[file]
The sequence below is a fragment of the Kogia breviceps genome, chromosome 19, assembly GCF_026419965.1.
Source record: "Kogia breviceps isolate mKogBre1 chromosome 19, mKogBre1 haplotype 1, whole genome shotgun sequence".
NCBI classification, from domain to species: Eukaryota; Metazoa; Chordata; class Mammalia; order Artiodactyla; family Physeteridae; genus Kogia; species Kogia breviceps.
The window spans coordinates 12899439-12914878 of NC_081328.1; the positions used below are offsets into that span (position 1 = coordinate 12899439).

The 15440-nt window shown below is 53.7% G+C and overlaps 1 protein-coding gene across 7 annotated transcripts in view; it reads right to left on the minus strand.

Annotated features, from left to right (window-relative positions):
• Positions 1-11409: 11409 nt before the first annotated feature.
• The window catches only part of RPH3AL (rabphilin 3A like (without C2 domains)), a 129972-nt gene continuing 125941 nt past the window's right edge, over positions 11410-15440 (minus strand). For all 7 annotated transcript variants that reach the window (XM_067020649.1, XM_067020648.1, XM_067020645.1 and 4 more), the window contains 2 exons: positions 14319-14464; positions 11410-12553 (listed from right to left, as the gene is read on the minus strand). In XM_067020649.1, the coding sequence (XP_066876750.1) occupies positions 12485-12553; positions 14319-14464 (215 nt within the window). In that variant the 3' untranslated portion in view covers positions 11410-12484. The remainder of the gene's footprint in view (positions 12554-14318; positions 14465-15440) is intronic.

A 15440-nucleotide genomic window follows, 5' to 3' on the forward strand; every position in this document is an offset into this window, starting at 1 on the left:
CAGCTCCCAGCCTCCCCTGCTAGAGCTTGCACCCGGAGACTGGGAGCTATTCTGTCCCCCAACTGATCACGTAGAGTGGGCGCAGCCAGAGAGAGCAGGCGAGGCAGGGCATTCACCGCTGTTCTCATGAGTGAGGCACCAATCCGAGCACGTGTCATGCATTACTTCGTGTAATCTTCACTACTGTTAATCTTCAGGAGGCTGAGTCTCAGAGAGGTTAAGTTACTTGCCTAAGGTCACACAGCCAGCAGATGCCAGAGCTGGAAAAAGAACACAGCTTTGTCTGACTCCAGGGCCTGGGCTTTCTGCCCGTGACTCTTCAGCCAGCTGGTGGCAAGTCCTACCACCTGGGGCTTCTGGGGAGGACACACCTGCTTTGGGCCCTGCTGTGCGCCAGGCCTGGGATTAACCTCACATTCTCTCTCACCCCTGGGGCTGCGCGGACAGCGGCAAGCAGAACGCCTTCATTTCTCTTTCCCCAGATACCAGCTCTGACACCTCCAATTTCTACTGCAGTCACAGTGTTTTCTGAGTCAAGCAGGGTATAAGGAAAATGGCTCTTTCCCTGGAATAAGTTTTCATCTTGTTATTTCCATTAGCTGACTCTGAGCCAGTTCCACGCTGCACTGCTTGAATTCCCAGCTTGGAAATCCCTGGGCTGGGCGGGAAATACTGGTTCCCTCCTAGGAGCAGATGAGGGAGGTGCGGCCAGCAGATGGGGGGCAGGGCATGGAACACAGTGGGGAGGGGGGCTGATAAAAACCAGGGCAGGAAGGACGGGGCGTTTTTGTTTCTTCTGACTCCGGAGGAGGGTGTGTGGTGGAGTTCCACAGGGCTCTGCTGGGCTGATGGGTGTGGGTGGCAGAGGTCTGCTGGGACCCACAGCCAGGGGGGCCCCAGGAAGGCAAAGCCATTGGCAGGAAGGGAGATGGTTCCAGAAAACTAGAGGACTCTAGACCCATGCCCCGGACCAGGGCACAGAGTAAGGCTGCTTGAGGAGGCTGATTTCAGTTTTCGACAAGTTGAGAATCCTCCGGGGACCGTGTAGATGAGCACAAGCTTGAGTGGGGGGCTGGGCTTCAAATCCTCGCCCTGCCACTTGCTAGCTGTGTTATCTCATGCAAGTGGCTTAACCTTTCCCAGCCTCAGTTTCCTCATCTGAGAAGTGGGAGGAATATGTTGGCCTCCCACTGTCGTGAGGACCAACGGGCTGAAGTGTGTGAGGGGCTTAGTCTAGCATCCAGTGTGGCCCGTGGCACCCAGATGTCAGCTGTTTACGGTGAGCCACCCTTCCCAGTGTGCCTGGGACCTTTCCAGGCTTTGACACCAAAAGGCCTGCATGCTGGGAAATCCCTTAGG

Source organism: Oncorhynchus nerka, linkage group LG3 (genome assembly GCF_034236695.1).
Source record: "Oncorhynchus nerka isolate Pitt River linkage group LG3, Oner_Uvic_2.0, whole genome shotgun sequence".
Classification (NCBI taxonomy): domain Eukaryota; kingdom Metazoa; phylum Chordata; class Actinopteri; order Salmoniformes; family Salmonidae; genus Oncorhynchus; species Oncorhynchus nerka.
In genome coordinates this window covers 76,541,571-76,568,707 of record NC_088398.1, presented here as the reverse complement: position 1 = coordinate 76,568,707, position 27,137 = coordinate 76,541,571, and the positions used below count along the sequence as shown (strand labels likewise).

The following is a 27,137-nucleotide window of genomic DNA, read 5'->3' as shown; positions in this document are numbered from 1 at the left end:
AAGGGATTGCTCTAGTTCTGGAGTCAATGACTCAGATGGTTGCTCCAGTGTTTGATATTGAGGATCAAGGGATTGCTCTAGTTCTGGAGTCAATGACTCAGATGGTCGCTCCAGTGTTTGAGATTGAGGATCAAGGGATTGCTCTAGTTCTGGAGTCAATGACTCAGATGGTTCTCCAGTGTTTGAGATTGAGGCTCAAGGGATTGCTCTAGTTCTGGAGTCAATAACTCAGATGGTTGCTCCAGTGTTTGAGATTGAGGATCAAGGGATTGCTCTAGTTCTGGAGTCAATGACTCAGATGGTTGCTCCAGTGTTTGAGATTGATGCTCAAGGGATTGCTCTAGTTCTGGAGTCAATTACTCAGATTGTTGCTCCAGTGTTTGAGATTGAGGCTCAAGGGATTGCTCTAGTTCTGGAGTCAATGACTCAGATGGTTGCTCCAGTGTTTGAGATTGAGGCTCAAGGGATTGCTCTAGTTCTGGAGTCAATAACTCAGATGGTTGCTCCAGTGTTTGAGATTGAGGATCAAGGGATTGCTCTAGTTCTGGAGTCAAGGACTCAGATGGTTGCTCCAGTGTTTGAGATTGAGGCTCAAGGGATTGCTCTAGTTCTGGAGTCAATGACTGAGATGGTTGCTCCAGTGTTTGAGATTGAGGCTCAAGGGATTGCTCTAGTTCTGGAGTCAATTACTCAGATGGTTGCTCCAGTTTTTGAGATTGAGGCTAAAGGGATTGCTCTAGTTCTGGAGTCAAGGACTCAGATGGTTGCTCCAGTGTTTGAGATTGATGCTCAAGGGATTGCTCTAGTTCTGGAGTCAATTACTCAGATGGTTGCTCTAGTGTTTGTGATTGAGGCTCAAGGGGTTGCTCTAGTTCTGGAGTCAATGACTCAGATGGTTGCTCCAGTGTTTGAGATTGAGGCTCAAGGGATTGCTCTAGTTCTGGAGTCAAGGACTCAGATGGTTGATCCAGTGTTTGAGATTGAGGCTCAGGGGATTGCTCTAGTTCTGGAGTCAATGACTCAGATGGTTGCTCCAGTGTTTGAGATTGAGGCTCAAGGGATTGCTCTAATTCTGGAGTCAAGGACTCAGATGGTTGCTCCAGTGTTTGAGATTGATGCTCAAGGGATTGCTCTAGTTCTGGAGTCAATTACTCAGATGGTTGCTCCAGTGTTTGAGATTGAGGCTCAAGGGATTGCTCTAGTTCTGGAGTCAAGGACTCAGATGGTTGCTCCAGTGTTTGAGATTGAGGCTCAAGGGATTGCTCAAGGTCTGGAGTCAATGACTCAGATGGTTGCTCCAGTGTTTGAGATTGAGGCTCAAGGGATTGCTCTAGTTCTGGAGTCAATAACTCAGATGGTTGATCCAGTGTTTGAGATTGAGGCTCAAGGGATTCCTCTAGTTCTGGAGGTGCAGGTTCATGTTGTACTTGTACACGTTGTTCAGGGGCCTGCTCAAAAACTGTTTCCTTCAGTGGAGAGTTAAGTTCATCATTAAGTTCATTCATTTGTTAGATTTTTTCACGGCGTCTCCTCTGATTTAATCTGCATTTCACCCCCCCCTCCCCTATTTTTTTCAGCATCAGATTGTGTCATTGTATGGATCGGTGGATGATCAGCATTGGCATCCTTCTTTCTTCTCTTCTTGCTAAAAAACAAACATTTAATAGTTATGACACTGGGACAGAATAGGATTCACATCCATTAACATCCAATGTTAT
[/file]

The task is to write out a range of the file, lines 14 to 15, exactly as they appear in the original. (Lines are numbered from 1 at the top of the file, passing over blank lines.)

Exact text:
In genome coordinates this window covers 76,541,571-76,568,707 of record NC_088398.1, presented here as the reverse complement: position 1 = coordinate 76,568,707, position 27,137 = coordinate 76,541,571, and the positions used below count along the sequence as shown (strand labels likewise).

The following is a 27,137-nucleotide window of genomic DNA, read 5'->3' as shown; positions in this document are numbered from 1 at the left end: